Make two photocopies of the full-size shape template shown in the drawing. Cut out the paper shapes following the rectangular outlines. Adhere these templates to one face of the blank with the template (pull) bottoms aligned to the edge of the blank, and leave a 1/4″ space between the pieces of paper. Lay out the screw mounting holes on the bottom of the blank. Be precise: use an awl to tap a starter point at each mark, and then drill the holes.

Cut the Shapes

Use a band saw to cut out the inside shape of the pulls. Make a series of relief cuts so it’s easier to cut the tight radius, and leave some waste to be removed by sanding.

You’ll need a wooden support block to accomplish the next series of steps. Fabricate one out of hardwood or fiberboard. Size it to 2″ or 21⁄4″ thick x 3″ wide x 12″ long, and make sure it’s perfectly square.

Sand the inside shapes of the pulls using a spindle sander or drum-sanding attachment in a drill press. Sand up to the line, but no more, and finish sand with fine grit.

Using double-stick tape, adhere the blank to one side of the support block. Orient the blank so the paper templates are up and the bottoms of the pulls are out. Cut the inside shapes of the pulls, and then sand the sawn edges smooth. Separate the blank from the support block, flip it around and adhere it again to the support block with a new piece of double-stick tape, and then cut the outside shapes of the pulls.

Cut the outside shapes of the pulls. First, cut away the center 1/4″ waste section, and then cut the curves. Leave some waste to be sanded away in the next step.

Separate the two pull stacks from the support block. Be careful that the stacks don’t shift. Adhere one stack at a time to a side of the support block so the pull ends overhang the end of the support block by about 1/8″. Sand the top shapes of the pulls.

Sanding the pull top shapes is a two-step process. One stack is taped to the support block with a slight overhang, and then the stack is moved to the other end of the block and the other half is sanded. Finish sand with fine grit.

Carefully separate the pulls from each other and the center scrap wood pieces. Remove all of the double-stick tape. Use acetone to remove the tape residue on the pulls (read and follow the warnings on the acetone container). Acetone will bead up the residue; other solvents will melt it and make more of a mess.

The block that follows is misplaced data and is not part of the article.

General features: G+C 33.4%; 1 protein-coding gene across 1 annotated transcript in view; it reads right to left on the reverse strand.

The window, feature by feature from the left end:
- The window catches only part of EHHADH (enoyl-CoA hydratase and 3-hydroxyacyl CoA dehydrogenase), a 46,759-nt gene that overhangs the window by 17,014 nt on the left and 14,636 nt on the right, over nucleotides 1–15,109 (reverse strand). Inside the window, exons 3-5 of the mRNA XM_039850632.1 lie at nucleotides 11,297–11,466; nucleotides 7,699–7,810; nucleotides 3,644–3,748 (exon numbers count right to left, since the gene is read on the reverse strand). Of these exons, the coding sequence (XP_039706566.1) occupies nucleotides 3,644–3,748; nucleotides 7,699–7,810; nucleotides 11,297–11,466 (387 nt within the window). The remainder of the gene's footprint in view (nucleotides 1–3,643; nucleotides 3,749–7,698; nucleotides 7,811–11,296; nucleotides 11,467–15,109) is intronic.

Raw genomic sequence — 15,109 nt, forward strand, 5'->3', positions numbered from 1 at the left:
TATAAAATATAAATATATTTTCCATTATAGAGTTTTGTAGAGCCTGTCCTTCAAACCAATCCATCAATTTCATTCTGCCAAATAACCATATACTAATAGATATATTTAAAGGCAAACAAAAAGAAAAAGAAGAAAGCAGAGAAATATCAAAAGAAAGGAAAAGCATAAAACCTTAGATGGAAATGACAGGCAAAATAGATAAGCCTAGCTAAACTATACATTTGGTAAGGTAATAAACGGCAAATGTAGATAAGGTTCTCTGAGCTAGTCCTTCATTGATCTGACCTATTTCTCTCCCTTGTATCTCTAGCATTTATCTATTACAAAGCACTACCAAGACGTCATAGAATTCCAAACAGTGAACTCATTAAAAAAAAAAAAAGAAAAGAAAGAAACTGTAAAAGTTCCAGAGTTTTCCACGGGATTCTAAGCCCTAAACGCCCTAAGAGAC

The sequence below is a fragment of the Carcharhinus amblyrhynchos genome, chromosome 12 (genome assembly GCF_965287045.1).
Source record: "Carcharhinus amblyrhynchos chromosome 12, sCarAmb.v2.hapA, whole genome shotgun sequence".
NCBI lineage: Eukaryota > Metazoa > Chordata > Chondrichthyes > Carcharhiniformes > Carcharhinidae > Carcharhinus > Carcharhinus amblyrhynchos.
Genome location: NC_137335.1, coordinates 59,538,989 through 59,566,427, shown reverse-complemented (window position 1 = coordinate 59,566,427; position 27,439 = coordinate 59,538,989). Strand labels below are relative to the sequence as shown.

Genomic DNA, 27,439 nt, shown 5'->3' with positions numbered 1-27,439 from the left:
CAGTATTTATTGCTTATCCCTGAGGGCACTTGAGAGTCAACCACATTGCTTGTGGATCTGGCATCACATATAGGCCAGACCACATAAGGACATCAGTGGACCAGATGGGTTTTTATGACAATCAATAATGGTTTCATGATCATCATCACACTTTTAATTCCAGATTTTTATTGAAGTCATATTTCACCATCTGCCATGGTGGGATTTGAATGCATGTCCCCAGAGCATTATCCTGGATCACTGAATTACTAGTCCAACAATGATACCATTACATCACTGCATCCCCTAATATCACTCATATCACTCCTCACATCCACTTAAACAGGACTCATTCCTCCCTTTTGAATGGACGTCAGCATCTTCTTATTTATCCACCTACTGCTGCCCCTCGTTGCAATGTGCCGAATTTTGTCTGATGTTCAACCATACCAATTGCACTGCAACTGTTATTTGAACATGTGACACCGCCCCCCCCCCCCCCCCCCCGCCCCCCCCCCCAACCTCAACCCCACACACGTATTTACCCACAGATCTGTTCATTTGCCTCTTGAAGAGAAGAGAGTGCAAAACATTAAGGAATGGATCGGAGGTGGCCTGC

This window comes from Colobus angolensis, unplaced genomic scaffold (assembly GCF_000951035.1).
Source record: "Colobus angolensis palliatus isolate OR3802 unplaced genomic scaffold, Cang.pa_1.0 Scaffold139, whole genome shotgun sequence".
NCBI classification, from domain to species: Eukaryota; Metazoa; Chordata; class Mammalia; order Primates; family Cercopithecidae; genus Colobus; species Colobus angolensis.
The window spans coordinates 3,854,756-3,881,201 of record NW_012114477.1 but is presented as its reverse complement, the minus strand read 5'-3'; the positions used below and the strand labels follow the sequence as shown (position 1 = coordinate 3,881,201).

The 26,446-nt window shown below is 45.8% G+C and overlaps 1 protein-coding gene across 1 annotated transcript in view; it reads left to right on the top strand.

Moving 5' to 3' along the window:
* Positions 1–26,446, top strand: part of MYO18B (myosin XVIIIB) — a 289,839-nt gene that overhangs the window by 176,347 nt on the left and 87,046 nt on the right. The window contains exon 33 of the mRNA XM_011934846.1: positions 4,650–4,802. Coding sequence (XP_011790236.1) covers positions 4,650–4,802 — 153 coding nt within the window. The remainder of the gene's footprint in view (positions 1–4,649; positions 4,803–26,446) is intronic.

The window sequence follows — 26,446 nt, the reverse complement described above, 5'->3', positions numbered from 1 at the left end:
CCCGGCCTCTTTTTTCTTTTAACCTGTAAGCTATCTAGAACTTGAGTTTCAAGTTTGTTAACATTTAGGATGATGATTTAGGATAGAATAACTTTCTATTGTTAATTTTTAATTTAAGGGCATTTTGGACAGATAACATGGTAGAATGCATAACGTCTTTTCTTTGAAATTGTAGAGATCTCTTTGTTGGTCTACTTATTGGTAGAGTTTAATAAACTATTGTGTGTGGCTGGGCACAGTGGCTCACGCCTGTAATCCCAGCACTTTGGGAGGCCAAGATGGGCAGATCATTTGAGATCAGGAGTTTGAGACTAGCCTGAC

Round Over the Edges

Butt-join the 3/4″-thick scrap wood pull-shaped “platforms” bottom-to-bottom and hold down with double-stick tape as you rout the 1/8″-radius roundover pull edges.

Using double-stick tape, adhere the two 3/4″- thick pull shape platform pieces face down to a scrap piece of 3/4″ plywood or fiberboard. Orient the pieces so their bottoms are together, creating a lens shape. Use small pieces of double-stick tape to adhere a pair of pulls to the tops of the platforms. Align the pulls to the platforms. You’ll find some variations since half the pulls were made with one platform, and the other half with the other platform. Flip the pulls around until you get the best shape match, and then rout the rounded-over edges. Rout one side, flip the pulls over and rout the other side. Do the inside edges, too. When you’re done routing, repeat the acetone step to remove any new or remaining tape residue.

Now the real work begins! Hand sand the rounded-over edges, starting with 120-grit sandpaper and ending with 180-grit. Fine grit sanding sponges can be helpful to refine the pull shapes.

Finish and Mount

To pre-thread the screw mounting holes, flag a #4 screw with tape so 1/4″ of thread remains exposed. Wax those threads and gently drive the screw into the pilot hole.

Pre-thread the pull screw mounting holes now to minimize the chance of splitting them later when they are mounted to your cabinetry, as shown in the photo.

Apply your favorite finish. I used natural Danish Oil finish on mine. Allow the finish to dry, and then your pulls are ready to be mounted and used.

Click Here to Download the Drawings.